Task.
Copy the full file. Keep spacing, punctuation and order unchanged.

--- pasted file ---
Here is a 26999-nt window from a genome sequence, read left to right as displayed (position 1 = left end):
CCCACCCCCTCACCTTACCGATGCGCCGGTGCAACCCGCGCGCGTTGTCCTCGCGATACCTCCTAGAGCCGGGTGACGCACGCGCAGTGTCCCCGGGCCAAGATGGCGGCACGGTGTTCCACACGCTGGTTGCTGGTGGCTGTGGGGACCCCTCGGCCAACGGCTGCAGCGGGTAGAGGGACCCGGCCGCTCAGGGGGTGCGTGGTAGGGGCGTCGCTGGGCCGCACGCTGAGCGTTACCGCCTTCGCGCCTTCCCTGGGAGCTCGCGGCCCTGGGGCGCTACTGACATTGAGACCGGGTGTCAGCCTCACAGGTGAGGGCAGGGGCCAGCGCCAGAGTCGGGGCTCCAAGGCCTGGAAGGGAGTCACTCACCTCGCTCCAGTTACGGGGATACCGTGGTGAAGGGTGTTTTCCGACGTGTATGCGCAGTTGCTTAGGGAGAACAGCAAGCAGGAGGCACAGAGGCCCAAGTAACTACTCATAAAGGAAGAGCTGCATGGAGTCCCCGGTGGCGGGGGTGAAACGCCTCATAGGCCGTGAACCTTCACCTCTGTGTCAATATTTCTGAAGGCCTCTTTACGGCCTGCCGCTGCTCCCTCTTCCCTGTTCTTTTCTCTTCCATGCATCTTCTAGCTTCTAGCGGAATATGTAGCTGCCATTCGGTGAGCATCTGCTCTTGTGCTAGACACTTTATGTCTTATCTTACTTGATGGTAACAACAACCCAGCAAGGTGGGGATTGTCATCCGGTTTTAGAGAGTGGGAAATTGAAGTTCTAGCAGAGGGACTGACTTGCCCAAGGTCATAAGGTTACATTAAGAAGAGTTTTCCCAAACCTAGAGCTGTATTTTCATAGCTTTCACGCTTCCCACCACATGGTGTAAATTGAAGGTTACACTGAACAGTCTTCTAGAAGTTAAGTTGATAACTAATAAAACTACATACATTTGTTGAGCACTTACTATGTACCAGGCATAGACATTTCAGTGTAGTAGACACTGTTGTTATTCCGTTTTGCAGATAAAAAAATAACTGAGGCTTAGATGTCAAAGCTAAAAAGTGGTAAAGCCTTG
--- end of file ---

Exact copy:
Here is a 26999-nt window from a genome sequence, read left to right as displayed (position 1 = left end):
CCCACCCCCTCACCTTACCGATGCGCCGGTGCAACCCGCGCGCGTTGTCCTCGCGATACCTCCTAGAGCCGGGTGACGCACGCGCAGTGTCCCCGGGCCAAGATGGCGGCACGGTGTTCCACACGCTGGTTGCTGGTGGCTGTGGGGACCCCTCGGCCAACGGCTGCAGCGGGTAGAGGGACCCGGCCGCTCAGGGGGTGCGTGGTAGGGGCGTCGCTGGGCCGCACGCTGAGCGTTACCGCCTTCGCGCCTTCCCTGGGAGCTCGCGGCCCTGGGGCGCTACTGACATTGAGACCGGGTGTCAGCCTCACAGGTGAGGGCAGGGGCCAGCGCCAGAGTCGGGGCTCCAAGGCCTGGAAGGGAGTCACTCACCTCGCTCCAGTTACGGGGATACCGTGGTGAAGGGTGTTTTCCGACGTGTATGCGCAGTTGCTTAGGGAGAACAGCAAGCAGGAGGCACAGAGGCCCAAGTAACTACTCATAAAGGAAGAGCTGCATGGAGTCCCCGGTGGCGGGGGTGAAACGCCTCATAGGCCGTGAACCTTCACCTCTGTGTCAATATTTCTGAAGGCCTCTTTACGGCCTGCCGCTGCTCCCTCTTCCCTGTTCTTTTCTCTTCCATGCATCTTCTAGCTTCTAGCGGAATATGTAGCTGCCATTCGGTGAGCATCTGCTCTTGTGCTAGACACTTTATGTCTTATCTTACTTGATGGTAACAACAACCCAGCAAGGTGGGGATTGTCATCCGGTTTTAGAGAGTGGGAAATTGAAGTTCTAGCAGAGGGACTGACTTGCCCAAGGTCATAAGGTTACATTAAGAAGAGTTTTCCCAAACCTAGAGCTGTATTTTCATAGCTTTCACGCTTCCCACCACATGGTGTAAATTGAAGGTTACACTGAACAGTCTTCTAGAAGTTAAGTTGATAACTAATAAAACTACATACATTTGTTGAGCACTTACTATGTACCAGGCATAGACATTTCAGTGTAGTAGACACTGTTGTTATTCCGTTTTGCAGATAAAAAAATAACTGAGGCTTAGATGTCAAAGCTAAAAAGTGGTAAAGCCTTG